[An] insightful, well-written account...[Bren] details the lives of some of the Barbizon's most well-known residents, including Molly Brown, Grace Kelly, Sylvia Plath, and Joan Didion, and provides historical context about midcentury single women, careers, and sex...A must read for anyone interested in the history of 20th-century women's lives, fashion, publishing, and New York.
Varying delectably in cadence, from high-heel tapping and typewriter clacking to sinuous and reflective passages analyzing the complex forms of adversity Barbizon women faced over the decades, Bren's engrossing and illuminating inquiry portrays the original Barbizon as a vital microcosm of the long quest for women's equality.
A rare glimpse behind the doors of New York's famous women-only residential hotel...Drawing on extensive research, extant letters, and numerous interviews, Bren beautifully weaves together the political climate of the times and the illuminating personal stories of the Barbizon residents...Elegant prose brings a rich cultural history alive.
An entertaining and enlightening account of New York's Barbizon Hotel and the role it played in fostering women's ambitions in 20th-century America...Carefully researched yet breezily written, this appealing history gives the Barbizon its rightful turn in the spotlight.
Before Sex and the Single Girl, before "Sex and the City," there was the Barbizon. It was a romantic building with a romantic purpose: It fixed a woman up with her dreams. Paulina Bren has written a stylish, charming history of a unique institution, brimming with aspiration and idiosyncrasy, and one that allowed a woman to survive without either marrying someone or cooking him dinner - even when she was barred from so much as taking a seat at the bar.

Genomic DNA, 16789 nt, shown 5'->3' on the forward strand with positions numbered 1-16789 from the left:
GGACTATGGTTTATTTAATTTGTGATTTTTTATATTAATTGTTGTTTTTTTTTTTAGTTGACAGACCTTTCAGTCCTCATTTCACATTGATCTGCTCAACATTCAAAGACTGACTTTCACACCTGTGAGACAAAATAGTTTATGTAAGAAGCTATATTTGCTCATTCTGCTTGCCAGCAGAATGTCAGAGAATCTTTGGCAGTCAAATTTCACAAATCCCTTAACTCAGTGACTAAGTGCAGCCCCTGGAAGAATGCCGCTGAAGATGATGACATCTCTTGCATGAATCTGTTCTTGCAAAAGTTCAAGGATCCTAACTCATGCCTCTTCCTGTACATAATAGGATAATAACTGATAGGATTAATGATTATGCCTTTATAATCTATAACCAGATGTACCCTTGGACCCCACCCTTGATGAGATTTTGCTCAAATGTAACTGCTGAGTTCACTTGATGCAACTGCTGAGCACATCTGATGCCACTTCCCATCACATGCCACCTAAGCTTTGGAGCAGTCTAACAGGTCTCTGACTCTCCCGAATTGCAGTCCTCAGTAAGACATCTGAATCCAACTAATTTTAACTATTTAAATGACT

Residents of the Barbizon Hotel were once described as 'young women alone.' Thanks to Paulina Bren, they are alone no longer. The Barbizon is a fascinating social history of a forgotten place and time and an intimate portrait of women, trying to find their way in a pre-feminist world. I'll never look at a hotel and think the same way again.
This is the history I've been wanting to read all my life. I just didn't know where to look. How delightful to find it in the legacy of this magical hotel, captured in brilliant detail by the masterful Paulina Bren. Even if you can't move into the Barbizon, reading this book will make you feel like you've lived there for years. You'll never want to move out.
From famous models to Joan Didion, from hopeful stenographers to Sylvia Plath. The Barbizon housed women who eagerly sought independence, adventure, and careers in New York City. Besides the story of the famous women-only hotel, The Barbizon chronicles key aspects of American women's history in the first half of the twentieth century. A compelling read!
Touching in its loyalty to these women, the ones who arrived with suitcases and dreams in the Barbizon's grand lobby. Bren draws on an impressive amount of archival research, and pays tender attention to each of the women she profiles.
This vivid, well-researched account is testimony to its vibrant history and the women who made it such a powerhouse.
A fascinating look at a piece of hidden female history. The fortunes of the hotel are entwined with the changing role of women in the 20th century. It's timely too: 100 years afterit was built, in the wake of #MeToo and the death of Sarah Everard, the idea of a women-only hotel feels not anachronistic but liberating.
The stories of Candice Bergen, Joan Crawford, Liza Minnelli and many more (as well as the importance of Mademoiselle magazine's guest editorships) weave in and out of the story of the hotel and the country. A pleasurable, fascinating read that is superbly researched and told.